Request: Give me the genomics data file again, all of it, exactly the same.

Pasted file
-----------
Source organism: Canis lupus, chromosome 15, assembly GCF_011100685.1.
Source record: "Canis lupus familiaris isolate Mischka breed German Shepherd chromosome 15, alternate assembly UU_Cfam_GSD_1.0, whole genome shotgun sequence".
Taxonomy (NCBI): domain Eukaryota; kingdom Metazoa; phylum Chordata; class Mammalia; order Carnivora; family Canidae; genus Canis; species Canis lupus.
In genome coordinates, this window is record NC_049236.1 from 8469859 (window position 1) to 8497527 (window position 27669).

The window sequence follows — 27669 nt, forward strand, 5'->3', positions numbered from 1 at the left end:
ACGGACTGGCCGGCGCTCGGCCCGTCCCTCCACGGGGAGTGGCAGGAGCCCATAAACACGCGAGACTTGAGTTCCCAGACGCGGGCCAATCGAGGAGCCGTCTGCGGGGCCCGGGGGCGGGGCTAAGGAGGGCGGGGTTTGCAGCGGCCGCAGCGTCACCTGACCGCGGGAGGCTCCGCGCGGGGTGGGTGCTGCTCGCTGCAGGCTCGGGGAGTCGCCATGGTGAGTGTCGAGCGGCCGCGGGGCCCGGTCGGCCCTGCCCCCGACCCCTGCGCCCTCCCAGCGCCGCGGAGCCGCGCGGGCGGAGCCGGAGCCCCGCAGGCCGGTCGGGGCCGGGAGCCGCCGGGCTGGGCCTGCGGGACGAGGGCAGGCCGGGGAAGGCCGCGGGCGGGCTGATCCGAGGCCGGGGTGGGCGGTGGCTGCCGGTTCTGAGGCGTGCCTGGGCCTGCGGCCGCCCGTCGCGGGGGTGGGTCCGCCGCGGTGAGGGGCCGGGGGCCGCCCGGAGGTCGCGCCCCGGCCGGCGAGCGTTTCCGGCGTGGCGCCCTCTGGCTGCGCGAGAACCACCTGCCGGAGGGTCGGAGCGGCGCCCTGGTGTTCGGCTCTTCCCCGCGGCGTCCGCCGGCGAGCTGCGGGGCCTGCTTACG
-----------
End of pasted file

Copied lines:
Source organism: Canis lupus, chromosome 15, assembly GCF_011100685.1.
Source record: "Canis lupus familiaris isolate Mischka breed German Shepherd chromosome 15, alternate assembly UU_Cfam_GSD_1.0, whole genome shotgun sequence".
Taxonomy (NCBI): domain Eukaryota; kingdom Metazoa; phylum Chordata; class Mammalia; order Carnivora; family Canidae; genus Canis; species Canis lupus.
In genome coordinates, this window is record NC_049236.1 from 8469859 (window position 1) to 8497527 (window position 27669).

The window sequence follows — 27669 nt, forward strand, 5'->3', positions numbered from 1 at the left end:
ACGGACTGGCCGGCGCTCGGCCCGTCCCTCCACGGGGAGTGGCAGGAGCCCATAAACACGCGAGACTTGAGTTCCCAGACGCGGGCCAATCGAGGAGCCGTCTGCGGGGCCCGGGGGCGGGGCTAAGGAGGGCGGGGTTTGCAGCGGCCGCAGCGTCACCTGACCGCGGGAGGCTCCGCGCGGGGTGGGTGCTGCTCGCTGCAGGCTCGGGGAGTCGCCATGGTGAGTGTCGAGCGGCCGCGGGGCCCGGTCGGCCCTGCCCCCGACCCCTGCGCCCTCCCAGCGCCGCGGAGCCGCGCGGGCGGAGCCGGAGCCCCGCAGGCCGGTCGGGGCCGGGAGCCGCCGGGCTGGGCCTGCGGGACGAGGGCAGGCCGGGGAAGGCCGCGGGCGGGCTGATCCGAGGCCGGGGTGGGCGGTGGCTGCCGGTTCTGAGGCGTGCCTGGGCCTGCGGCCGCCCGTCGCGGGGGTGGGTCCGCCGCGGTGAGGGGCCGGGGGCCGCCCGGAGGTCGCGCCCCGGCCGGCGAGCGTTTCCGGCGTGGCGCCCTCTGGCTGCGCGAGAACCACCTGCCGGAGGGTCGGAGCGGCGCCCTGGTGTTCGGCTCTTCCCCGCGGCGTCCGCCGGCGAGCTGCGGGGCCTGCTTACG